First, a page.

Nurturing Your Body: Loving Yourself
From Opening Hearts Chapter 5 Healing & Nurturing the Body
The body is a miraculous self-repairing system of awe-inspiring complexity. To maintain adequate function and prevent disease, the body requires a few vital things from us: good nutrition, adequate exercise, and protection from toxins and the elements. Making good choices about all of these things can heal disease that already exists and prevent other diseases from taking hold. Additionally, nurturing your body can become a spiritual practice as well.
One challenge in this is that our media-driven world presents an interesting paradox regarding physical health. On one hand, we see a dizzying array of unreal and dishonest images of perpetual youth and vigorous health. On the other hand, we’re presented with messages that tempt us to indulge in unhealthy and sometimes destructive choices. Through various media we’re also given misguided, incomplete, or even deliberately inaccurate information about health.
Therefore despite having access to the greatest medical treatments in human history, we also have unprecedented opportunities to sabotage our health through neglect, ignorance, or with choices both willful and unconscious that amount to poisoning ourselves. Every day there are multiple opportunities to choose whether to preserve your body’s well-being or to accelerate its descent into breakdown and illness.
While some injury inducing accidents and diseases remain unavoidable, there are many steps you can take to nurture, protect, preserve, and even restore your physical health now and for years or decades to come. In fact, science now shows that even inherited tendencies for disease can be kept at bay with good health practices. Preventing disease is much easier than trying to manage it once it appears.
I believe that it is possible to prevent most, if not all, of the non-congenital problems I encountered in my four decades of practice in cardiovascular surgery. My research showed that heart attacks and strokes, lung cancer and emphysema, type 2 diabetes, kidney failure, blindness, and lower extremity amputations are all preventable.
We now have the greatest range of life-saving medical options ever developed. We also have clear information about how the body works and what it needs. In previous generations a heart attack usually meant a quick death but today people often survive a heart attack with medical intervention.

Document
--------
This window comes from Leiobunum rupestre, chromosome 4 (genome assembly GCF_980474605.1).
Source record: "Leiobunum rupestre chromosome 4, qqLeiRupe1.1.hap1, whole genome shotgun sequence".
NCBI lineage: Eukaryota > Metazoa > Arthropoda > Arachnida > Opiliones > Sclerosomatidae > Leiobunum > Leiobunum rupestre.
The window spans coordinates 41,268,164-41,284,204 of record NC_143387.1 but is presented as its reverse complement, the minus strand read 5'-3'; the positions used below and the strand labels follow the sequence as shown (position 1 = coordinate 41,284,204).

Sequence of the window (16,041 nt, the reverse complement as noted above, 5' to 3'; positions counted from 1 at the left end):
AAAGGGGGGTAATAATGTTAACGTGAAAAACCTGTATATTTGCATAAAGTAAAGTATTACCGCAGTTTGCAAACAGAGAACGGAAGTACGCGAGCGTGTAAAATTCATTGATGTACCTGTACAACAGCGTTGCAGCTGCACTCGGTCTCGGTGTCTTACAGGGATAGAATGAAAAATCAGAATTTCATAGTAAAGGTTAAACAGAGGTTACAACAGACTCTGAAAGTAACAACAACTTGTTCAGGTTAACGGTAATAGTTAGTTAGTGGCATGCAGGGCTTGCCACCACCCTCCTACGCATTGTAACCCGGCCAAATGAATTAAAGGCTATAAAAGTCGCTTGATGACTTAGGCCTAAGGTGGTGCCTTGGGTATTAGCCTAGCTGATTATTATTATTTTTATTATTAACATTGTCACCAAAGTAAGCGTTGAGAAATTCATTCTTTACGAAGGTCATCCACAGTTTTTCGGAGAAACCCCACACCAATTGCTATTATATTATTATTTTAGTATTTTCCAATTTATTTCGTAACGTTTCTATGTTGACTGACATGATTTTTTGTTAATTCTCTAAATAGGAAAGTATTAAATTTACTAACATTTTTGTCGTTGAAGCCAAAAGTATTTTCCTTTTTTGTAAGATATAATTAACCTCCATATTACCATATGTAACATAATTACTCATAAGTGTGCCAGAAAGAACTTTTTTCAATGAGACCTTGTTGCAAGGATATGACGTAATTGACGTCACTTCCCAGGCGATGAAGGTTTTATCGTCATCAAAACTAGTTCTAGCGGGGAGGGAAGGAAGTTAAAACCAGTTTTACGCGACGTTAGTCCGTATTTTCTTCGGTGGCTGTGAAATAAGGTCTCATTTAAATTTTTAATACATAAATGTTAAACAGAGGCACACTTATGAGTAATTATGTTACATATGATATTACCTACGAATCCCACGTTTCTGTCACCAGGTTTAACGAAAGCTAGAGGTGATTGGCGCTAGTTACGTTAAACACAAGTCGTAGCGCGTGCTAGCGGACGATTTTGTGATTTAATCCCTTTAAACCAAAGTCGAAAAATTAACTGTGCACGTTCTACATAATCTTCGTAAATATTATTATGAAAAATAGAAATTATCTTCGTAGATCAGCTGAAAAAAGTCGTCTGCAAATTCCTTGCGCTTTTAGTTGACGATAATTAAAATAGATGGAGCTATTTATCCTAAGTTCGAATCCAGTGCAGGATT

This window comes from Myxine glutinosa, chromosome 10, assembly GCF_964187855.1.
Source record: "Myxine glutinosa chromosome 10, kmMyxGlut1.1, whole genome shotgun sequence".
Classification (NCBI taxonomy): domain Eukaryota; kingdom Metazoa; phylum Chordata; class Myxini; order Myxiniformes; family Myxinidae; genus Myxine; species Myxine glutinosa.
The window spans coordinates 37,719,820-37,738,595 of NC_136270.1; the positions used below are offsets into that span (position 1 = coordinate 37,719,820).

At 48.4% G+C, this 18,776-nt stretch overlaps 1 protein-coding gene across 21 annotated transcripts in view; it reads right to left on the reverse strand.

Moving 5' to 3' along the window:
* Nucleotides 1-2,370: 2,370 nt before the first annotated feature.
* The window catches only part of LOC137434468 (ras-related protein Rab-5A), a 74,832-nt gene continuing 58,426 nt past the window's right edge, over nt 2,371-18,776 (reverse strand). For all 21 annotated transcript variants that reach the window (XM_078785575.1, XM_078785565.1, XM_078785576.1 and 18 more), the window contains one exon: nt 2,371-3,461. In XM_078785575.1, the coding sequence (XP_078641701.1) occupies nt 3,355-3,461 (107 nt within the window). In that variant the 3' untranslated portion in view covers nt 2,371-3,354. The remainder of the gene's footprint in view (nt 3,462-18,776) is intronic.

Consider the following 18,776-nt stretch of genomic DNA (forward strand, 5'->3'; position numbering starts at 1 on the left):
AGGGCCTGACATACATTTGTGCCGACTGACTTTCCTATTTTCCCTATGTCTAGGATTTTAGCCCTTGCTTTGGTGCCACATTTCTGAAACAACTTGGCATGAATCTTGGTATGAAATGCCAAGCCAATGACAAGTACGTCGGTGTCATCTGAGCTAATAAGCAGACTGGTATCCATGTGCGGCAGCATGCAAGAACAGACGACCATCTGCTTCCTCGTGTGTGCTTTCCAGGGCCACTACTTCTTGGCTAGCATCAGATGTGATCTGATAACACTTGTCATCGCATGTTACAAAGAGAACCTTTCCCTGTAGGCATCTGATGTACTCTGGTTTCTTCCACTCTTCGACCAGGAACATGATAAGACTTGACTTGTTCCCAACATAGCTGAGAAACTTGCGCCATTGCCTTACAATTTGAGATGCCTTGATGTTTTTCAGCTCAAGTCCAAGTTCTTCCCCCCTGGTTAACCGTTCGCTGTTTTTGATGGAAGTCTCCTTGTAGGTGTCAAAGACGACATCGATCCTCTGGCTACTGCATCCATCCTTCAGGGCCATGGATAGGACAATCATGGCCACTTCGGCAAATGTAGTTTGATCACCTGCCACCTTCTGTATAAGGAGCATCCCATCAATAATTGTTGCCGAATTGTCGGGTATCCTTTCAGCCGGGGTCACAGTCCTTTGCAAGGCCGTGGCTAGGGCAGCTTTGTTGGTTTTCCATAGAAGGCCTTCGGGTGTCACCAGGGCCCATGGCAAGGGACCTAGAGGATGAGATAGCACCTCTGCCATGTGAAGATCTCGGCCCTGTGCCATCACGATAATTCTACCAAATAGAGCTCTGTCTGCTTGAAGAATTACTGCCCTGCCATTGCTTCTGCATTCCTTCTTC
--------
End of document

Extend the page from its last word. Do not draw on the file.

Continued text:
Following is an example of the typical progression of heart disease and the reactive care that occurs for a man without changes to diet or lifestyle. Heart disease in women may or may not follow a similar progression. Women’s physiology is different enough from men’s that women often have differing symptoms that she can easily dismiss or attribute to other causes.
It is also not uncommon for her physician to misdiagnose, although that is improving with better education. This misunderstanding of how heart disease presents in women is one reason why women die from an initial heart attack more often than men. However, when they do survive their longevity will be compromised without changes in lifestyle so the outcome of early death shown in this example can be the same for women as it is for men.
Our example: a man has an initial heart attack at thirty-nine and receives critical emergency care to save his life. He chooses not to change his diet, stop smoking, reduce his stress, or exercise so he can look forward to increasing levels of medical intervention as he ages.
His progress might look something like this:
- a coronary bypass at age forty and again at forty-eight
- a bypass graft for a blocked artery in one leg at fifty-one
- a bypass graft for a blocked artery in the other leg at fifty-three
- repeat operations in each leg at ages fifty-five and fifty-seven respectively to remove clots and restore blood flow
- amputation surgery for one leg at fifty-eight
- clot busting drugs for a stroke at sixty
- amputation surgery for the other leg at sixty-two
- carotid artery surgery at sixty-three to prevent another stroke
- emergency medical intervention for another heart attack at sixty-four
- pain-killing drugs to mitigate suffering during the final year of life
- death at sixty-five
Yes, we have many medical ways to address diseases that otherwise would have meant swift and certain death. Regrettably this kind of life can be best described as enduring rather than living. And the cost of these modern treatment options has escalated to such prohibitive levels that it can often bankrupt a family before death finally comes.